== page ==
From the Ground Up

by Derek Burch

The Roots and the Soil - Part B: The Soil

Knowing that a plant's roots need both water and exchange of gases, what can be done to be sure that the growing medium supplies both?

We are concerned at the moment only with the physical character of the materials making up a soil or growing medium. This is not to say that their chemical characteristics are not important, but it is easier to take one thing at a time.

Picture the spaces between the solid particles of a soil. If the particles are large and of an irregular shape they will lie together with larger spaces than those left when small particles are involved. Think of some familiar objects (even if they are spheres): a large garbage can filled with basket balls would leave much more space unoccupied in the can than would be the case if you had filled the can with golf balls. If you added water to the cans, you could put more into the can with basket balls than into the one with golf balls. Exactly the same is true with soil particles: a coarse sandy soil has more air space than one made up of clay particles which are many times smaller than a grain of sand.

Continuing to think of our garbage cans full of water and balls, if we now make a hole in the bottom of each can, a lot of water will run out. As it does, the spaces between the balls refill with air. But if we had measured how much water went in with the basket balls and with the golf balls, we would find that almost all ran out of the basket ball can, but not quite all came out of the golf ball set up. This is because some water stayed as wetness on the surface of each ball. If our containers had been comparing a pot of coarse sand with a pot of clay, the difference in the amount held would have shown up even more, because the spaces between the particles of clay are so small that some of them stay filled with water. This is important because what it says is that water added to sand will almost all drain through, while water added to clay will mostly drain through but will leave some behind in the smaller spaces. At least part of this will be available to plant roots.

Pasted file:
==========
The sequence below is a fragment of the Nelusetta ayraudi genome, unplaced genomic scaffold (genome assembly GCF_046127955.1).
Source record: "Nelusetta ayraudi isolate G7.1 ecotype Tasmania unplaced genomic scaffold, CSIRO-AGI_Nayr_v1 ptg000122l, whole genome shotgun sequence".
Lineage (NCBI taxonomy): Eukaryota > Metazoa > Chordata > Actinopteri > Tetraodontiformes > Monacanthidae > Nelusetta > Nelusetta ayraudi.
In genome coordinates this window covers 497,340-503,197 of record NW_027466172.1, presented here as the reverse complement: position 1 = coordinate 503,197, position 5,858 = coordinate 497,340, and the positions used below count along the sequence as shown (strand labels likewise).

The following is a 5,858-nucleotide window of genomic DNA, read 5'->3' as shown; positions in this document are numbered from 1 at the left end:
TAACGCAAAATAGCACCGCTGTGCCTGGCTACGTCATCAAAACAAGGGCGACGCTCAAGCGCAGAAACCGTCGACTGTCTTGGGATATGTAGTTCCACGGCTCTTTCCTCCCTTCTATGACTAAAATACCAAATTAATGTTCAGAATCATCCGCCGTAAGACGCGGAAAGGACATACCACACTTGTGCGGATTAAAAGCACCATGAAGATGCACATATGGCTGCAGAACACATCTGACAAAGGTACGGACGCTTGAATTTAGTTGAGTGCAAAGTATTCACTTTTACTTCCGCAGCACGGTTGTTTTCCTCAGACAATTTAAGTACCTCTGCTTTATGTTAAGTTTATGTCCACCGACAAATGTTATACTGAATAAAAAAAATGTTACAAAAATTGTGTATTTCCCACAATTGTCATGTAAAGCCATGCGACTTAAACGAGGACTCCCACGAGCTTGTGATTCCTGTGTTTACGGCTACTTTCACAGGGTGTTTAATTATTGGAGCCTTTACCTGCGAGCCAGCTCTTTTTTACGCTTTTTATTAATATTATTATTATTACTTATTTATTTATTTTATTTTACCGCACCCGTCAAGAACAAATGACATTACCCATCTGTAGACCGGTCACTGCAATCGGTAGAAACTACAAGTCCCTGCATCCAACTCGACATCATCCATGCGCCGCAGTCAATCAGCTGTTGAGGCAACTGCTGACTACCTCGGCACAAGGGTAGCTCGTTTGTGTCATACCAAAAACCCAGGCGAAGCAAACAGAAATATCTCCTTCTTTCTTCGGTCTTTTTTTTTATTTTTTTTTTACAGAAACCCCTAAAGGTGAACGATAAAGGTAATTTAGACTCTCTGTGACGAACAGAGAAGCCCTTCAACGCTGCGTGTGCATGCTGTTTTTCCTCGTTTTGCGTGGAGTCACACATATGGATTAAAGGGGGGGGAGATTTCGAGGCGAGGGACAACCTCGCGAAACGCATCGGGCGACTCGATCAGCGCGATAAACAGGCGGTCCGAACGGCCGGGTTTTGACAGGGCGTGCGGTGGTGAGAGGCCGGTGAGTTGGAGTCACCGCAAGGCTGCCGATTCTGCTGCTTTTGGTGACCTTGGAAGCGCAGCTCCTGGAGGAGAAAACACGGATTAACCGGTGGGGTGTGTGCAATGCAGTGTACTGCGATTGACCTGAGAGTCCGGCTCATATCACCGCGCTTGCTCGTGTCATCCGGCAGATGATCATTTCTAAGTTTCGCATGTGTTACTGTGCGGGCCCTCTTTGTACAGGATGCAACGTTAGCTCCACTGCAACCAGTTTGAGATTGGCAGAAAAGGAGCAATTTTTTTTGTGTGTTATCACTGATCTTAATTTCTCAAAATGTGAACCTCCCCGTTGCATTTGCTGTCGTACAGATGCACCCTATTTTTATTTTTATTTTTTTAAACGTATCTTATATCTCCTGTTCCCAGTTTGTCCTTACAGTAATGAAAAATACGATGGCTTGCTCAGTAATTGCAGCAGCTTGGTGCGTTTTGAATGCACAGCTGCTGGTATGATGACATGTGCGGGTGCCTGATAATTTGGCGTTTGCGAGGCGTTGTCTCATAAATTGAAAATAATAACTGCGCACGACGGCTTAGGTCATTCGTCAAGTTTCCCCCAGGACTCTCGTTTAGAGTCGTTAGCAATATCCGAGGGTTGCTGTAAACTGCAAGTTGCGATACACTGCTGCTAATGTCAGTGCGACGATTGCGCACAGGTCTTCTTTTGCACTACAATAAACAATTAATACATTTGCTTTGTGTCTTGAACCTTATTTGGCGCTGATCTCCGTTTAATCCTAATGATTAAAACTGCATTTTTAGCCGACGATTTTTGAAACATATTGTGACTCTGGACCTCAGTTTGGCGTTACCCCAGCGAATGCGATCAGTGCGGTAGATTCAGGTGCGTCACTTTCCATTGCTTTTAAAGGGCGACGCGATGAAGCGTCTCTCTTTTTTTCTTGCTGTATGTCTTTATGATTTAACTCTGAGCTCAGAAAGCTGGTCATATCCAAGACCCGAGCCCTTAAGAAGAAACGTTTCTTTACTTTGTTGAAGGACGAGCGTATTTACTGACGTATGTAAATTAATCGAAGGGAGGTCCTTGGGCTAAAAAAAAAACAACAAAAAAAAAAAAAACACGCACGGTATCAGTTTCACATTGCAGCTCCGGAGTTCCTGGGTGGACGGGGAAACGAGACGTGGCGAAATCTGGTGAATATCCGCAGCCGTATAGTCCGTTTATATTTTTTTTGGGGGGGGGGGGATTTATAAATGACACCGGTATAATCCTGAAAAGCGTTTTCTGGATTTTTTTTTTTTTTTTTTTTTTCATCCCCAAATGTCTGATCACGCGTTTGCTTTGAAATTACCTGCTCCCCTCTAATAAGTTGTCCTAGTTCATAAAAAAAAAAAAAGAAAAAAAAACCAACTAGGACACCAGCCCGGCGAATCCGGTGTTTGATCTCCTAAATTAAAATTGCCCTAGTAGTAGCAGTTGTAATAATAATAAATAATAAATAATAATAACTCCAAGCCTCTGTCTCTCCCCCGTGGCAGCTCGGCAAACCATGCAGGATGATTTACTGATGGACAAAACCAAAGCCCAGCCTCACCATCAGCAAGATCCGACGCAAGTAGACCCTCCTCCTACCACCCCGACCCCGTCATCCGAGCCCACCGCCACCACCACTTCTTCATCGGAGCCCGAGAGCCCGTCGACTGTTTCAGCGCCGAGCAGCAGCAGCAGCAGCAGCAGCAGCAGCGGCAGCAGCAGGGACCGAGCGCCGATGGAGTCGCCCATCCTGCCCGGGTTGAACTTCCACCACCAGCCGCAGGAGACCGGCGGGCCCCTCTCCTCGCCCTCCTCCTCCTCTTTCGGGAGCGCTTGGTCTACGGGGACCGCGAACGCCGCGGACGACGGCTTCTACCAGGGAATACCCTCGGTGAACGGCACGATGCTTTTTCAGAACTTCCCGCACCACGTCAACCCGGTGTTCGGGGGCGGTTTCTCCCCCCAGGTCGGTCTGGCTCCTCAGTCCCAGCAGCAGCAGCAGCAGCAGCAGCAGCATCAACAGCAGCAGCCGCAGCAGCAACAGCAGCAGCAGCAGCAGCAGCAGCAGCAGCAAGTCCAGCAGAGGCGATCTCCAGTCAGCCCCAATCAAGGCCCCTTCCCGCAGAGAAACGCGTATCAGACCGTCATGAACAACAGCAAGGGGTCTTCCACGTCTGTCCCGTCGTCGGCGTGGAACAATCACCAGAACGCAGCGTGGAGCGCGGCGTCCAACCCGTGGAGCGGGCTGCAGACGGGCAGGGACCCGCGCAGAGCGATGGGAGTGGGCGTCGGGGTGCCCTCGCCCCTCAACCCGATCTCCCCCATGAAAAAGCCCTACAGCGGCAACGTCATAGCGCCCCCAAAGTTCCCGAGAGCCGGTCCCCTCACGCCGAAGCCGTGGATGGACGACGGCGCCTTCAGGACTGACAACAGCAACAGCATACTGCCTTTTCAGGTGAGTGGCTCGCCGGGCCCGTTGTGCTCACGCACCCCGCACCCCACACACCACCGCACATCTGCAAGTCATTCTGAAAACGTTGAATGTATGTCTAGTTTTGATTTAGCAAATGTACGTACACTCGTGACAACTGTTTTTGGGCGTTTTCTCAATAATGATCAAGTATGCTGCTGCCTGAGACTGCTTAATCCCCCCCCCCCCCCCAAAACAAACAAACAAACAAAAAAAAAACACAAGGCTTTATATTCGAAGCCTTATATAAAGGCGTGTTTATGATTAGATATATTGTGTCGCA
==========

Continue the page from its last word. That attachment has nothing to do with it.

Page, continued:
If you want to know the physics of this, it is that each molecule of water is attracted to objects around it. This force is called adhesion when the water molecules stick to the surface of the soil particles, and cohesion when they stick to each other. The water drains as long as the downwards force due to gravity is stronger than the forces of adhesion and cohesion. The cohesive forces are only strong enough to hold water in tiny spaces, which is why the big spaces drain. The way in which plant roots take in water uses a different mechanism, so that the film of water on the surface of soil particles and the water in quite tiny spaces is available to them.

The ideal growing medium, then, should have a mixture of larger and smaller spaces so that some drain freely, giving the roots air, and some hold water which the roots can use. You can specify this mix of pore sizes by careful mixing of the materials that go into your growing medium.

Back to Part A | On to Materials to make a growing medium

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